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Tuesday, 23 April 2019

React - Testing with Jest

This post is just a basic of how to setup for Jest testing with React. There will be more posts in the future to cover different assertion types, how to integrate Jest tests into your CI pipeline and how to use Enzyme for rendering components. By default Jest is included in React, and it will pick up tests in either the __tests__ directory or with a filename ending in .test.js. There are different advantages to each of these. I personally feel like __tests__ is better for larger projects, but this may be down to my C# background where you'll commonly have a separate project for tests. As I tend to be of the opinion that you can always grow a program overtime I tend to favour this in all cases. However, the advantage of appending .test.js to the end of your filename is that your file can reside in the same directory as the source code you're testing, which means that import statements tend to be a bit less complicated. Whatever your decision, it's supported and Jest will pick up your test cases.

By default, your React app likely has an App.test.js file which I moved and renamed to __tests__/App.js. Now I was pretty bad and didn't write any test cases for a while, and went on developing without running this test... So, when I finally ran Jest tests using the command
npm test
I found my test was failing! The first cause of failure was that when I rendered my App on index.js I had actually surrounded it in a <BrowserRouter> tag, which meant that when <App> was rendered on its own, it was missing the <BrowserRouter> surrounding the <Switch> and <Route>s. So this test actually allowed me to refactor my code into a more readable and sensible structure... And that was just the basic included test!

But my test was still failing! The error was:
TypeError: window.matchMedia is not a function
The cause of this is that Jest uses JSDom to create a browser environment, which doesn't support window.matchMedia, and I was using this in my code. After some googling, it turns out that it could be mocked out. So I created a __mocks__/matchMedia.js file with the following contents:

  window.matchMedia = jest.fn().mockImplementation(query => {
    return {
      matches: false,
      media: query,
      onchange: null,
      addListener: jest.fn(),
      removeListener: jest.fn(),

In my __tests__/App.js file I imported this mock and low and behold a different error! This error was about having a store, I used the "redux-mock-store" npm package to mock out my redux store and wrapping my <App> in a <Provider>, and my __tests__/App.js file ended up looking like this:

  import React from 'react';
  import ReactDOM from 'react-dom';
  import '../__mocks__/matchMedia';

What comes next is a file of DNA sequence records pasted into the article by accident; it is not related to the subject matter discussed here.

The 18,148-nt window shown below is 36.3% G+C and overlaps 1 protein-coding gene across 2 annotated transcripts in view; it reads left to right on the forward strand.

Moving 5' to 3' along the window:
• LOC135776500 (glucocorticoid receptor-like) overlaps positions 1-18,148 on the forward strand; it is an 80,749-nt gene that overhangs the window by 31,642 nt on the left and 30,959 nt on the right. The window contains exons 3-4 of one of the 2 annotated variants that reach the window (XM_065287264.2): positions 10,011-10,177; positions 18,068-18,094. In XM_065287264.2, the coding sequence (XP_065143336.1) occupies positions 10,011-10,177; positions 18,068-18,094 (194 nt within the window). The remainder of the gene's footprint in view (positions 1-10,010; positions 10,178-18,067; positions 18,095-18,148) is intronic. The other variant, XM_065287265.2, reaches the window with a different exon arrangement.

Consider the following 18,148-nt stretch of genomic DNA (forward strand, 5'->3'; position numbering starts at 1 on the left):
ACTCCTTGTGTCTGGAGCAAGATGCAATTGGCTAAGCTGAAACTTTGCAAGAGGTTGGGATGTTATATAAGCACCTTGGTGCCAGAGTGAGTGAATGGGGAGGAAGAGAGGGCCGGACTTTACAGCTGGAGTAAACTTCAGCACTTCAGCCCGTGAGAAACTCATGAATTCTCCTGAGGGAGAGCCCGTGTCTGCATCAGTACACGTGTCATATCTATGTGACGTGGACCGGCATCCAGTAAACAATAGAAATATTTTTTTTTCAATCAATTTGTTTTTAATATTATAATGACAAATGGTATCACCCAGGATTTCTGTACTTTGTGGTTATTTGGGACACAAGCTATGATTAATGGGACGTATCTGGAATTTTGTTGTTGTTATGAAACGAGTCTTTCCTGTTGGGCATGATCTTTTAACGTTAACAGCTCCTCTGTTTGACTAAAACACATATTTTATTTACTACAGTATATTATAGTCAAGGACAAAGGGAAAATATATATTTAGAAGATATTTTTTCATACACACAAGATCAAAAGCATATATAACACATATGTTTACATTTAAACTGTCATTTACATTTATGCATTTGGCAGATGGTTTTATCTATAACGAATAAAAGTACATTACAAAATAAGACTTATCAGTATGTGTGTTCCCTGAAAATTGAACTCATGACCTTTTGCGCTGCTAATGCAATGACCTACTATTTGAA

import { Provider } from 'react-redux';
  import configureMockStore from 'redux-mock-store';
  import App from '../App';

  const mockStore = configureMockStore();
  const store = mockStore({});

  describe('App', () => {
    it('renders without crashing', () => {
      const div = document.createElement('div');
        <Provider store={store}>
          <App />
      ), div);

And guess what... It PASSED!

Friday, 12 April 2019

React/React Native - Higher Order Components

Higher order components is probably one of my favourite patterns that I have come across for React/React Native. It is when you pass a component to a function and it returns the component with additional functionality. This is very useful for code reuse. You may have seen this used before with the connect function provided by redux. I typically use this for auto login if a user were to navigate to a login/register page e.g.

  import React, { Component } from 'react'
  import { connect } from 'react-redux'
  import { setCurrentUser } from '../actions/index'
  import { bindActionCreators } from 'redux'

  export const withAutoLogin = (Scene) => {
    // New component that wraps our existing component and adds
    // additional functionality
    class WithAutoLogin extends Component {

      constructor(props) {

        // If there is a current user, navigate to home page
        if (this.props.currentUser) {

      render() {
        return (
          // apply props to component
          <Scene {...this.props} />

    // Connecting to redux
    function mapStateToProps(state) {
      return {
        currentUser: state.currentUser

    function mapDispatchToProps(dispatch) {
      return bindActionCreators({
        setCurrentUser: setCurrentUser
      }, dispatch);

    return connect(mapStateToProps, 

Google Cloud Build - Automating Function Deployment

The following is how to setup a basic google cloud function deployment using google cloud build.
  1. Go to Google Cloud Build (
  2. Add trigger
  3. Select your source
  4. Authenticate with your source
  5. Adjust your trigger settings
  6. Under Build Configuration, select cloudbuild.yaml
  7. Add substitution variable "_NAME" and provide the name of the function you want to deploy
  8. Add a cloudbuild.yaml to your repository e.g.
    - name: ''
      args: ['beta', 'functions', 'deploy', '${_NAME}', 
Note: at some point you should add additional steps for unit tests to ensure that if any unexpected behaviour occurs your build will fail and your function will not be deployed

If you have any permission issues you might need to go to Project Settings > IAM and make sure a member exists with the following roles:
  • Cloud Build Service Account
  • Cloud Build Editor
  • Cloud Functions Developer